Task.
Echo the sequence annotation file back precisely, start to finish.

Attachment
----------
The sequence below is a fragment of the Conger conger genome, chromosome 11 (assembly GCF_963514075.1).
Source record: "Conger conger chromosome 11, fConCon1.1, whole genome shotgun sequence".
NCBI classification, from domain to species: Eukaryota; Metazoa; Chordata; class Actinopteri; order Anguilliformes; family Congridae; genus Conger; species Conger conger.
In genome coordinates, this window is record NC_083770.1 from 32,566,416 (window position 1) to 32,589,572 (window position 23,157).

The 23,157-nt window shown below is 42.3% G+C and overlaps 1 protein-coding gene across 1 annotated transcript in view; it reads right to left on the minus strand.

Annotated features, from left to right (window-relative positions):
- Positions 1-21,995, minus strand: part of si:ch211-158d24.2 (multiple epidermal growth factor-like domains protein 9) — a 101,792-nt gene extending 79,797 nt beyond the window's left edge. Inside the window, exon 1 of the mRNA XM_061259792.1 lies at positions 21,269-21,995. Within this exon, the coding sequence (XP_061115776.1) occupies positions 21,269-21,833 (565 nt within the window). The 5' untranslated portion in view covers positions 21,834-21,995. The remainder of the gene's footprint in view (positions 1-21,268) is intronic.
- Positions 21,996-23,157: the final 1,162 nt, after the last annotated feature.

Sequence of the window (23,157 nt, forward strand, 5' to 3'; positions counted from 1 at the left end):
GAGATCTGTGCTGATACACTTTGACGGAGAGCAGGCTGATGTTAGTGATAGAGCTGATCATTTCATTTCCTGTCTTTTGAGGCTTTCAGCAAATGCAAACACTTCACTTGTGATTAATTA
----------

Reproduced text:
The sequence below is a fragment of the Conger conger genome, chromosome 11 (assembly GCF_963514075.1).
Source record: "Conger conger chromosome 11, fConCon1.1, whole genome shotgun sequence".
NCBI classification, from domain to species: Eukaryota; Metazoa; Chordata; class Actinopteri; order Anguilliformes; family Congridae; genus Conger; species Conger conger.
In genome coordinates, this window is record NC_083770.1 from 32,566,416 (window position 1) to 32,589,572 (window position 23,157).

The 23,157-nt window shown below is 42.3% G+C and overlaps 1 protein-coding gene across 1 annotated transcript in view; it reads right to left on the minus strand.

Annotated features, from left to right (window-relative positions):
- Positions 1-21,995, minus strand: part of si:ch211-158d24.2 (multiple epidermal growth factor-like domains protein 9) — a 101,792-nt gene extending 79,797 nt beyond the window's left edge. Inside the window, exon 1 of the mRNA XM_061259792.1 lies at positions 21,269-21,995. Within this exon, the coding sequence (XP_061115776.1) occupies positions 21,269-21,833 (565 nt within the window). The 5' untranslated portion in view covers positions 21,834-21,995. The remainder of the gene's footprint in view (positions 1-21,268) is intronic.
- Positions 21,996-23,157: the final 1,162 nt, after the last annotated feature.

Sequence of the window (23,157 nt, forward strand, 5' to 3'; positions counted from 1 at the left end):
GAGATCTGTGCTGATACACTTTGACGGAGAGCAGGCTGATGTTAGTGATAGAGCTGATCATTTCATTTCCTGTCTTTTGAGGCTTTCAGCAAATGCAAACACTTCACTTGTGATTAATTA